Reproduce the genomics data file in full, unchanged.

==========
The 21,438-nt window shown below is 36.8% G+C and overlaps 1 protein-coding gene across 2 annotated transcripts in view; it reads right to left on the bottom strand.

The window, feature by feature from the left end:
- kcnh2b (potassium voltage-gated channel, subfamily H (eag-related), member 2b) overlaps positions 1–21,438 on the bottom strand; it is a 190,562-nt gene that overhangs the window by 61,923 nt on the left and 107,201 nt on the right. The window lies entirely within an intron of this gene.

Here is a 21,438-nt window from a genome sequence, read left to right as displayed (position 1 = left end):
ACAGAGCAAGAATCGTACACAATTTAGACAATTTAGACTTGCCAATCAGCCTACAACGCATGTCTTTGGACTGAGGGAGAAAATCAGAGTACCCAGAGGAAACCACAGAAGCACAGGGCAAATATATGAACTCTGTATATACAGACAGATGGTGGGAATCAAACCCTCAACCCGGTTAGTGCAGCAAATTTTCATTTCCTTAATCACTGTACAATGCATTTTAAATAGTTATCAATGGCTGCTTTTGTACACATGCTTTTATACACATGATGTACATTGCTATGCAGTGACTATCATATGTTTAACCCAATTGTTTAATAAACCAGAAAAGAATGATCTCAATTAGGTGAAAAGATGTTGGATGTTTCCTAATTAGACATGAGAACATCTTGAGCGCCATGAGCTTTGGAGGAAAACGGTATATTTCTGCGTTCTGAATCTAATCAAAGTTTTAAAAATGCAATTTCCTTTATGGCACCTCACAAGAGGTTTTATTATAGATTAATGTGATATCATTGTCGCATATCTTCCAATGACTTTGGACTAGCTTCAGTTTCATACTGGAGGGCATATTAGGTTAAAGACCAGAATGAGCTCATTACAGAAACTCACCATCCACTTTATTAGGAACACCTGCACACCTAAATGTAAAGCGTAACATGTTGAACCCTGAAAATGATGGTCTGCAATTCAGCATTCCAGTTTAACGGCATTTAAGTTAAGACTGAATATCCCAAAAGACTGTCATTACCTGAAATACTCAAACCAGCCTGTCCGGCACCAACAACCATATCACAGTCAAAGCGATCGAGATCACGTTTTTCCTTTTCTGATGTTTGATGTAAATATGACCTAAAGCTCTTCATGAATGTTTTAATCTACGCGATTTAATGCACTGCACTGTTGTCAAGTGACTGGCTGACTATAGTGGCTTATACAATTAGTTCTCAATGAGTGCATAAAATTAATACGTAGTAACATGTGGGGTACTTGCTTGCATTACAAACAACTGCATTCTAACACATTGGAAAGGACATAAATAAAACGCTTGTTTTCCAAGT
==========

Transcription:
The 21,438-nt window shown below is 36.8% G+C and overlaps 1 protein-coding gene across 2 annotated transcripts in view; it reads right to left on the bottom strand.

The window, feature by feature from the left end:
- kcnh2b (potassium voltage-gated channel, subfamily H (eag-related), member 2b) overlaps positions 1–21,438 on the bottom strand; it is a 190,562-nt gene that overhangs the window by 61,923 nt on the left and 107,201 nt on the right. The window lies entirely within an intron of this gene.

Here is a 21,438-nt window from a genome sequence, read left to right as displayed (position 1 = left end):
ACAGAGCAAGAATCGTACACAATTTAGACAATTTAGACTTGCCAATCAGCCTACAACGCATGTCTTTGGACTGAGGGAGAAAATCAGAGTACCCAGAGGAAACCACAGAAGCACAGGGCAAATATATGAACTCTGTATATACAGACAGATGGTGGGAATCAAACCCTCAACCCGGTTAGTGCAGCAAATTTTCATTTCCTTAATCACTGTACAATGCATTTTAAATAGTTATCAATGGCTGCTTTTGTACACATGCTTTTATACACATGATGTACATTGCTATGCAGTGACTATCATATGTTTAACCCAATTGTTTAATAAACCAGAAAAGAATGATCTCAATTAGGTGAAAAGATGTTGGATGTTTCCTAATTAGACATGAGAACATCTTGAGCGCCATGAGCTTTGGAGGAAAACGGTATATTTCTGCGTTCTGAATCTAATCAAAGTTTTAAAAATGCAATTTCCTTTATGGCACCTCACAAGAGGTTTTATTATAGATTAATGTGATATCATTGTCGCATATCTTCCAATGACTTTGGACTAGCTTCAGTTTCATACTGGAGGGCATATTAGGTTAAAGACCAGAATGAGCTCATTACAGAAACTCACCATCCACTTTATTAGGAACACCTGCACACCTAAATGTAAAGCGTAACATGTTGAACCCTGAAAATGATGGTCTGCAATTCAGCATTCCAGTTTAACGGCATTTAAGTTAAGACTGAATATCCCAAAAGACTGTCATTACCTGAAATACTCAAACCAGCCTGTCCGGCACCAACAACCATATCACAGTCAAAGCGATCGAGATCACGTTTTTCCTTTTCTGATGTTTGATGTAAATATGACCTAAAGCTCTTCATGAATGTTTTAATCTACGCGATTTAATGCACTGCACTGTTGTCAAGTGACTGGCTGACTATAGTGGCTTATACAATTAGTTCTCAATGAGTGCATAAAATTAATACGTAGTAACATGTGGGGTACTTGCTTGCATTACAAACAACTGCATTCTAACACATTGGAAAGGACATAAATAAAACGCTTGTTTTCCAAGT